Adventures await at Campus Point and Lagoon Island
They ran unexpectedly in front of a human visitor in their race for an education.
Apparently these squirrels were studying coastal biology.
At least, it looked that way as several of them darted across bicycle and walking paths at UCSB and under a fence to explore the brush on a bluff overlooking the Pacific.
All kinds of wildlife and people packed the university’s coastal areas, including Campus Point and Lagoon Island, during the summerlike weather last weekend.
They were everywhere from the joggers and bicyclists daring to go up a big hill to the countless ducks swimming through the lagoon. On one stretch of dry land, seagulls and other birds lounged around.
As the ocean roared, a middle-aged bicyclist stopped for a moment and laughed at the beach.
“I don’t know how you could go to school here!” he joked, referring to all of nature’s distractions. After all, it’s not every college campus where you can surf between classes.
The bicyclist smiled, then charged up along a big hill that would take him to views of the Pacific.
On the other side, there was more to see, such as the surfers of all ages along Campus Point. At one spot, an adult waded along a kid paddling on a surfboard and gave surfing lessons. Soon the youth would catch a small wave and be “sitting on top of the world” (to quote the Beach Boys).
Farther from the beach, more advanced surfers, some of whom were clearly college age, were triumphantly embracing big waves. And friends or family members cheered them on from a bluff high above them as the ocean continued its boisterous roar.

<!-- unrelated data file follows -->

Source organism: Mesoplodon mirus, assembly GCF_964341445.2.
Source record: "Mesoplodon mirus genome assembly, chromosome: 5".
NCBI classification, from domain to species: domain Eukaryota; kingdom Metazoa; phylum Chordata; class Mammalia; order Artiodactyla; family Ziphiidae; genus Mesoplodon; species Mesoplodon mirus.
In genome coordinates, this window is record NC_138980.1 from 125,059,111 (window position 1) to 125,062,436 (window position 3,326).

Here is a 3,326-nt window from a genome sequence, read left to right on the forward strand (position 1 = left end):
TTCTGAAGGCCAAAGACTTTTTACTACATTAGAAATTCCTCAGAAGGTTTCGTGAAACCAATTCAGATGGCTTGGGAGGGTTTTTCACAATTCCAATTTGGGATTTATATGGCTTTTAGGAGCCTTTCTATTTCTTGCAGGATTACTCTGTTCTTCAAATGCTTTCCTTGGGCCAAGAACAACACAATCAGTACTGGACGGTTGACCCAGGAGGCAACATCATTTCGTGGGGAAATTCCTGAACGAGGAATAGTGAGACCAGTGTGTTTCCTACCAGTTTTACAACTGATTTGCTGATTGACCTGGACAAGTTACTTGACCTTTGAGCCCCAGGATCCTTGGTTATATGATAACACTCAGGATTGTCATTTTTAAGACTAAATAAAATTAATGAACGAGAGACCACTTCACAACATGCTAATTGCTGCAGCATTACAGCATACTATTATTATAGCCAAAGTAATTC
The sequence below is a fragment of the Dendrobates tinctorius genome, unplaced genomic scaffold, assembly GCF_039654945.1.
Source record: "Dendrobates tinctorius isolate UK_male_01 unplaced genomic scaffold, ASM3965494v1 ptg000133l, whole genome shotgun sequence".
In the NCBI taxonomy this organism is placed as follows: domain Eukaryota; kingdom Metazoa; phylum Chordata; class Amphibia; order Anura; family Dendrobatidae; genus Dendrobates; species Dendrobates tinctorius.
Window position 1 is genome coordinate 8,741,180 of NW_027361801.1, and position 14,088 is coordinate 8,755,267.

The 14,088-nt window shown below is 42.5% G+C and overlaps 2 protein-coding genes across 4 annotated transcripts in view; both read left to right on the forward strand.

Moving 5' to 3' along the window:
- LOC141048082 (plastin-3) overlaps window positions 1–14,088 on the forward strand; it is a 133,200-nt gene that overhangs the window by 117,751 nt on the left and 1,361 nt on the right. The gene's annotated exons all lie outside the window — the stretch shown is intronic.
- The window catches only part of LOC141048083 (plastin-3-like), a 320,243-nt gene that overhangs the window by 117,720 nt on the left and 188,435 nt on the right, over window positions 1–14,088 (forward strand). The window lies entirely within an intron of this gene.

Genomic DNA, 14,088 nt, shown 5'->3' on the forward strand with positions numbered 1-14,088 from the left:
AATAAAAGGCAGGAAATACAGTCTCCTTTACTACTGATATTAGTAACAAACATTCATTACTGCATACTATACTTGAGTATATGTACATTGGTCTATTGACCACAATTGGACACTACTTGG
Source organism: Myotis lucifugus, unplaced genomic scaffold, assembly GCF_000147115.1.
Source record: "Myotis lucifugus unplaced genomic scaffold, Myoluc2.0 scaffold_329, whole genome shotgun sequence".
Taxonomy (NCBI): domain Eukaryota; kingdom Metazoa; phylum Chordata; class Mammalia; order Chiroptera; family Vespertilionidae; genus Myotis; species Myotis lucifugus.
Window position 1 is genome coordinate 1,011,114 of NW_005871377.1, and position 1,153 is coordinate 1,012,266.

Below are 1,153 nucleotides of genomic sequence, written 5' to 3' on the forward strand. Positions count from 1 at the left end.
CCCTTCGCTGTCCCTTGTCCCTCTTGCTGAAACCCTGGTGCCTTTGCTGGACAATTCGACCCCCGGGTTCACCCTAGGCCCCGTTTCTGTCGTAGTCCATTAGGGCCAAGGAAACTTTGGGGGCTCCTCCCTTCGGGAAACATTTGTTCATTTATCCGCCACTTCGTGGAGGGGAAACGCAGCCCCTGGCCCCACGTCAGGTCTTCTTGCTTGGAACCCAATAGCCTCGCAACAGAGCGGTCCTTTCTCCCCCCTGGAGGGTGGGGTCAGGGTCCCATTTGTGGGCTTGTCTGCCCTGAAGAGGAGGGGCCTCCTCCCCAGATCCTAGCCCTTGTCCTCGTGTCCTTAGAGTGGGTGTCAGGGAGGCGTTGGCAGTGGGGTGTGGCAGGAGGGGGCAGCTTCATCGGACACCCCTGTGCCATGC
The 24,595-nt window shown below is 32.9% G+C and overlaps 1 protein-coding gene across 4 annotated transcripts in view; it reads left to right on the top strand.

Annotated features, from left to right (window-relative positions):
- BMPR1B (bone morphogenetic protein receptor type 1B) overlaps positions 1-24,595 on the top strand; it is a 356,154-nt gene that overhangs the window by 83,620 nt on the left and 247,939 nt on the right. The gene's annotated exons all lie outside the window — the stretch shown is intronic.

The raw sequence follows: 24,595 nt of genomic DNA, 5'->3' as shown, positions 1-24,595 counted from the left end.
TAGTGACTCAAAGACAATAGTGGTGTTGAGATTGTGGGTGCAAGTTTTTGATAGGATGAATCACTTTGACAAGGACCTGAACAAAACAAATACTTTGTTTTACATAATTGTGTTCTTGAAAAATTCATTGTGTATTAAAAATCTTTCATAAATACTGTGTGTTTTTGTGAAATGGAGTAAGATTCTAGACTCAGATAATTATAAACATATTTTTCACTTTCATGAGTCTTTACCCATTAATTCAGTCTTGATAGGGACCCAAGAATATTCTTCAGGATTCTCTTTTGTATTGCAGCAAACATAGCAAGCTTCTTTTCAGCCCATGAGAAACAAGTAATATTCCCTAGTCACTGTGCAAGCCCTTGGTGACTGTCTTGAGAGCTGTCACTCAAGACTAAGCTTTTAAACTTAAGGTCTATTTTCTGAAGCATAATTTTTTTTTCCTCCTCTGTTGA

Back at the quieter lagoon, a diversity of plant life and birds graced the shore. A lot of ducks were swimming, and some approached the shore as they saw those two-legged individuals famous for feeding them and other birds.
True to form, one family threw some bread crumbs to a seagull near the shore.
UCSB has listed the Lagoon Island’s various birds at ccber.ucsb.edu (the Cheadle Center for Biodiversity & Ecological Restoration website). The waterbirds vary from dabblers such as mallards to three other evolutionary groups: divers, coots and grebes. They all fit the bill.
As UCSB noted, “more than feathers distinguish these birds.”
There’s also a diversity of plant life, so don’t be too surprised when you walk past the cactuses overlooking the lagoon. Native plants also vary from the western ragweed to monkey flower, California poppy and coyote brush. There’s also some coast live oak.
The UCSB website noted that the earliest map of the area, one from 1871, shows a large oak woodland covering the northwestern portion of the main campus.
A few large oaks at UCSB today are believed to be remnants of that woodland.
Today, restoration research continues on Lagoon Island.
The area is also an ideal place to simply relax. One way to do that is to walk to the top of Lagoon Island and step onto a journey called the Labyrinth Trail.
It’s an amazing series of circles formed by rocks, and to walk it properly, you can’t step over a rock. This writer has walked it many times, and it feels like orbiting the sun. The path starts with being close to the center with short circles.
Then as the circles grow long and farther from the center, you feel like you’ve suddenly had a slingshot from the sun to the outer reaches of the solar system. Fear not, the path will take back to the middle, and there’s that moment of triumph when you stand in the center.
There’s a meditative quality to this in that you don’t think about anything except following the path (or maybe imagining you’re off to outer space).
The trail was suggested by Carol Geer, who retired from UCSB in 2000 after 21 years as the director of Counseling and Career Services and executive director of Student Development Services. She saw a need for a quiet place on campus to be alone. You can find more details about the trail, established in 2011, at news.ucsb.edu/2011/013041/uc-santa-barbara-opens-new-labyrinth-trail-lagoon-island.
As you walk the path, you can enjoy a view of the Pacific and a feeling of tranquility. This writer once went there and saw a young man simply sitting in the center, his eyes closed, his mind at peace.
A short walk from the trail leads back to the surfers, the crowds, the beach. Last weekend many craved the excitement of the waves, while others simply kicked back on the beach and read a good book.
Yet another chapter at UCSB.